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Performing indoor PM2.5 prediction with low-cost data and machine learning

Performing indoor PM2.5 prediction with low-cost data and machine learning The paper aims to develop a particle matter (PM2.5) prediction model for open-plan office space using a variety of data sources. Monitoring of PM2.5 levels is not widely applied in indoor settings. Many reliable methods of monitoring PM2.5 require either time-consuming or expensive equipment, thus making PM2.5 monitoring impractical for many settings. The goal of this paper is to identify possible low-cost, low-effort data sources that building managers can use in combination with machine learning (ML) models to approximate the performance of much more costly monitoring devices.Design/methodology/approachThis study identified a variety of data sources, including freely available, public data, data from low-cost sensors and data from expensive, high-quality sensors. This study examined a variety of neural network architectures, including traditional artificial neural networks, generalized recurrent neural networks and long short-term memory neural networks as candidates for the prediction model. The authors trained the selected predictive model using this data and identified data sources that can be cheaply combined to approximate more expensive data sources.FindingsThe paper identified combinations of free data sources such as building damper percentages and weather data and low-cost sensors such as Wi-Fi-based occupancy estimator or a Plantower PMS7003 sensor that perform nearly as well as predictions made based on nephelometer data.Originality/valueThis work demonstrates that by combining low-cost sensors and ML, indoor PM2.5 monitoring can be performed at a drastically reduced cost with minimal error compared to more traditional approaches. http://www.deepdyve.com/assets/images/DeepDyve-Logo-lg.png Facilities Emerald Publishing

Performing indoor PM2.5 prediction with low-cost data and machine learning

Facilities , Volume 40 (7/8): 20 – Apr 7, 2022

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References (50)

Publisher
Emerald Publishing
Copyright
© Emerald Publishing Limited
ISSN
0263-2772
eISSN
0263-2772
DOI
10.1108/f-05-2021-0046
Publisher site
See Article on Publisher Site

Abstract

The paper aims to develop a particle matter (PM2.5) prediction model for open-plan office space using a variety of data sources. Monitoring of PM2.5 levels is not widely applied in indoor settings. Many reliable methods of monitoring PM2.5 require either time-consuming or expensive equipment, thus making PM2.5 monitoring impractical for many settings. The goal of this paper is to identify possible low-cost, low-effort data sources that building managers can use in combination with machine learning (ML) models to approximate the performance of much more costly monitoring devices.Design/methodology/approachThis study identified a variety of data sources, including freely available, public data, data from low-cost sensors and data from expensive, high-quality sensors. This study examined a variety of neural network architectures, including traditional artificial neural networks, generalized recurrent neural networks and long short-term memory neural networks as candidates for the prediction model. The authors trained the selected predictive model using this data and identified data sources that can be cheaply combined to approximate more expensive data sources.FindingsThe paper identified combinations of free data sources such as building damper percentages and weather data and low-cost sensors such as Wi-Fi-based occupancy estimator or a Plantower PMS7003 sensor that perform nearly as well as predictions made based on nephelometer data.Originality/valueThis work demonstrates that by combining low-cost sensors and ML, indoor PM2.5 monitoring can be performed at a drastically reduced cost with minimal error compared to more traditional approaches.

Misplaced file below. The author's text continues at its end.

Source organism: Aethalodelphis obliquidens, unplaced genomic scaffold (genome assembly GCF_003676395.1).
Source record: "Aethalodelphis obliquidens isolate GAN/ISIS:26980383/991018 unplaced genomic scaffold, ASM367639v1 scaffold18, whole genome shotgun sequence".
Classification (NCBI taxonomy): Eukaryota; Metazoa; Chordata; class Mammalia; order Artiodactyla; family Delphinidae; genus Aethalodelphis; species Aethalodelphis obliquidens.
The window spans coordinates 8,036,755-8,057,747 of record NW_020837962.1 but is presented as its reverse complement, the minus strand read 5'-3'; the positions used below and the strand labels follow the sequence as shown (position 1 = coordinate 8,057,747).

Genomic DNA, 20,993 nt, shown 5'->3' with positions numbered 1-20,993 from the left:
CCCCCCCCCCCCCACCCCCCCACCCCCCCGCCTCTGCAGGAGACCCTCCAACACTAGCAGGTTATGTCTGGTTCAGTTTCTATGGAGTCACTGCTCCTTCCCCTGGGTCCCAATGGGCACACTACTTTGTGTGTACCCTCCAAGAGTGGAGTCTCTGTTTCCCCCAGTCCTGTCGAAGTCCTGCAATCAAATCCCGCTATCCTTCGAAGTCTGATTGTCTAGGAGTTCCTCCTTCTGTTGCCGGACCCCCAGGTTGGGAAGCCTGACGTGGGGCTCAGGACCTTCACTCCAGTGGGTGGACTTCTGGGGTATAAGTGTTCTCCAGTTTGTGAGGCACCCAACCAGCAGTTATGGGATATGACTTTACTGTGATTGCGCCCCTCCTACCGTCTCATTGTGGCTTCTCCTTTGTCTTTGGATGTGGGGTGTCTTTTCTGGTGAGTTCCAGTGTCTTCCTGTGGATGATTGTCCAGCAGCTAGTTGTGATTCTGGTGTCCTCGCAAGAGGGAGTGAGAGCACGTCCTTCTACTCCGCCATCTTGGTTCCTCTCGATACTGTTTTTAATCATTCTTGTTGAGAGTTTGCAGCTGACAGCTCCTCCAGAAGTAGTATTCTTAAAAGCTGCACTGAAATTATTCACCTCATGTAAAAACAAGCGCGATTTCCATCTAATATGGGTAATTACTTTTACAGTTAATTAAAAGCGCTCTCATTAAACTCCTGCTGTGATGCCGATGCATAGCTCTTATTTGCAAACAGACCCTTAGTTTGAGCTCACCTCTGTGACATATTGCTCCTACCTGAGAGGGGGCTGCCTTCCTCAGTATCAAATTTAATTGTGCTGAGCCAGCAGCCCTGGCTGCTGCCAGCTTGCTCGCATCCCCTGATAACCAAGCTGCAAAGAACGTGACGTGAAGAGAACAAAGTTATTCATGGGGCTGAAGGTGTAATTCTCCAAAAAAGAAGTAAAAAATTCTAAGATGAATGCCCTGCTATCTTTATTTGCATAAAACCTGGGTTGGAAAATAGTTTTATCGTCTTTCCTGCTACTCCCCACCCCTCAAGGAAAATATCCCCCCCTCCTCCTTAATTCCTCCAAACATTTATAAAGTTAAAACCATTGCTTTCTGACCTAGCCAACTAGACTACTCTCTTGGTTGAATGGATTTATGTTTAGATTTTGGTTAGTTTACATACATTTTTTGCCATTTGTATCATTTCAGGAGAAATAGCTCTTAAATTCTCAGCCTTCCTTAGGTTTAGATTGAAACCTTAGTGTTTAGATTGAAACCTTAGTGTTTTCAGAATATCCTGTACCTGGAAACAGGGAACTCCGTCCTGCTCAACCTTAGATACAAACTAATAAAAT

Journal

FacilitiesEmerald Publishing

Published: Apr 7, 2022

Keywords: Indoor air quality; Environmental sensing; Machine learning; Engineering economics; Neural networks; Air quality prediction

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